Making Communication Work For Your Relationship

by Ron Zvagelsky - Date: 2006-12-12 - Word Count: 494 Share This!

Brooke said to Gary, "In our entire relationship, I've gone above and beyond for you for us. I cook. I take up your shit off the floor. I've laid your clothes for you like you were a four-year old. I've supported you, your work or anything. I make the plans. I take care of everything. But I don't feel you appreciate any of it. I don't feel that you appreciate me. All I want from you is to show me that you care." Gary retorted, "Why didn't you just say that to me?" In tears, Brooke said, "Gary, I've tried." Gary answered, "But never like that. You might have said things that may mean like that but I am not a mind reader."

Above is a conversation of Brooke (Jennifer Aniston) and Gary (Vince Vaughn) in the movie "The Break-up." This is a classic example of a poor communication or miscommunication which led to rejection, hurt, misunderstanding that eventually resulted in the falling-out between partners Brooke and Gary. This is a movie that solidly mirrors reality. Partners may have difficulty putting their feelings into words or the wife speaks but the husband avoids or does not listen. Communication is the essence of any relationship. However, communication is also a two-way process. You may talk as much as you want but you also need to listen well as much. "We have two ears and one mouth so that we can listen twice as much as we speak," as Greek philosopher Epictetus perfectly puts it.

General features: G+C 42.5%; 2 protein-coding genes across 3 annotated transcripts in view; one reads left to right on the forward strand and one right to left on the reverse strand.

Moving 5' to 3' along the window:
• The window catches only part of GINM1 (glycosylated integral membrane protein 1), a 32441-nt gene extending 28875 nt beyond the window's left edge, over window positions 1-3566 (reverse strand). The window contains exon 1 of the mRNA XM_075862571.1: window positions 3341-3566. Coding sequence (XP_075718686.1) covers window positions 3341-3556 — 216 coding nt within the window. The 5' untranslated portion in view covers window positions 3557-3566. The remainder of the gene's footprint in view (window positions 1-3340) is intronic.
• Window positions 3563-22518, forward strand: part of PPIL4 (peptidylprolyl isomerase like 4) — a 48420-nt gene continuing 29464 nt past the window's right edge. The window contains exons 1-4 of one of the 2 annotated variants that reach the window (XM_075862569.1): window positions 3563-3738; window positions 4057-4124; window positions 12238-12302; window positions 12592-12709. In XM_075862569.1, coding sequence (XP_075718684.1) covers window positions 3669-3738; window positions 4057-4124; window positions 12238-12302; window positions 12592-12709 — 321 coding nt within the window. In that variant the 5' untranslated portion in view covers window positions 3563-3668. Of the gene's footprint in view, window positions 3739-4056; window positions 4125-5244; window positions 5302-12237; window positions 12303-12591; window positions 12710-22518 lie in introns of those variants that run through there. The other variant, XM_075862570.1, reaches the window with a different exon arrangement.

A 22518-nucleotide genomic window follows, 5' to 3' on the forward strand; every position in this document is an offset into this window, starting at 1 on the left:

But how do we make communication work in a relationship? The key here is to talk freely and listen excellently. Open up your feelings, thoughts, aspirations, hurts and complaints to your partner. And when your partner does the talking, you need to be the excellent listener by not condemning, attacking or lecturing the other. When it is your time to talk, your partner will likewise do the same thing for you. And after each one has heard all that has to be said, work out for a compromise.

Partners should likewise bear in mind that each one is entitled to his/her own feelings and opinions, that no two people are exactly the same, that each one is totally unique emotionally, physically and mentally. Respect for one another should guide the relationship. Once both partners accepted the individuality and uniqueness of one another will fear to communicate be eliminated; and only then will open communication ensue.

Also, take note that words can make or break your partner or any person. Would you rather discourage than uplift your better half? It is quite essential to think first before you speak. Take control of your anger and temper. Always bear in mind that words are gifts and should be used to inspire, encourage and motivate others. So to avoid having the same story as Brooke and Gary, as Dr. Laurence Peter suggests, "Speak when you are angry and you will make the best speech you will ever regret."

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Ron Zvagelsky has a degree in Business Administration from the University of Southern California. He graduated Magna Cum Laude in May 2006. He is currently the Chief Executive Officer of PlanJam - where you can find romantic date ideas and plan things to do.

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